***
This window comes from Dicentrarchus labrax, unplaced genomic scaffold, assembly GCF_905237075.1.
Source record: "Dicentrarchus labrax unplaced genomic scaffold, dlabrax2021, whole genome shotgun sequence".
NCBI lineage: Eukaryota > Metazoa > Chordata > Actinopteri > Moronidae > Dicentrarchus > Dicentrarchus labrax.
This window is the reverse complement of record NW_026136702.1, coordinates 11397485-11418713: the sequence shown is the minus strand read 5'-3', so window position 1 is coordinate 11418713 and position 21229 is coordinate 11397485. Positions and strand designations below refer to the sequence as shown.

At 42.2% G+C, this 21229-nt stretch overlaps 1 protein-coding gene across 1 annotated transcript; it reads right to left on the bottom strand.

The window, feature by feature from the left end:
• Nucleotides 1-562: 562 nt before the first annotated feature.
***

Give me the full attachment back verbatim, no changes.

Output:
This window comes from Dicentrarchus labrax, unplaced genomic scaffold, assembly GCF_905237075.1.
Source record: "Dicentrarchus labrax unplaced genomic scaffold, dlabrax2021, whole genome shotgun sequence".
NCBI lineage: Eukaryota > Metazoa > Chordata > Actinopteri > Moronidae > Dicentrarchus > Dicentrarchus labrax.
This window is the reverse complement of record NW_026136702.1, coordinates 11397485-11418713: the sequence shown is the minus strand read 5'-3', so window position 1 is coordinate 11418713 and position 21229 is coordinate 11397485. Positions and strand designations below refer to the sequence as shown.

At 42.2% G+C, this 21229-nt stretch overlaps 1 protein-coding gene across 1 annotated transcript; it reads right to left on the bottom strand.

The window, feature by feature from the left end:
• Nucleotides 1-562: 562 nt before the first annotated feature.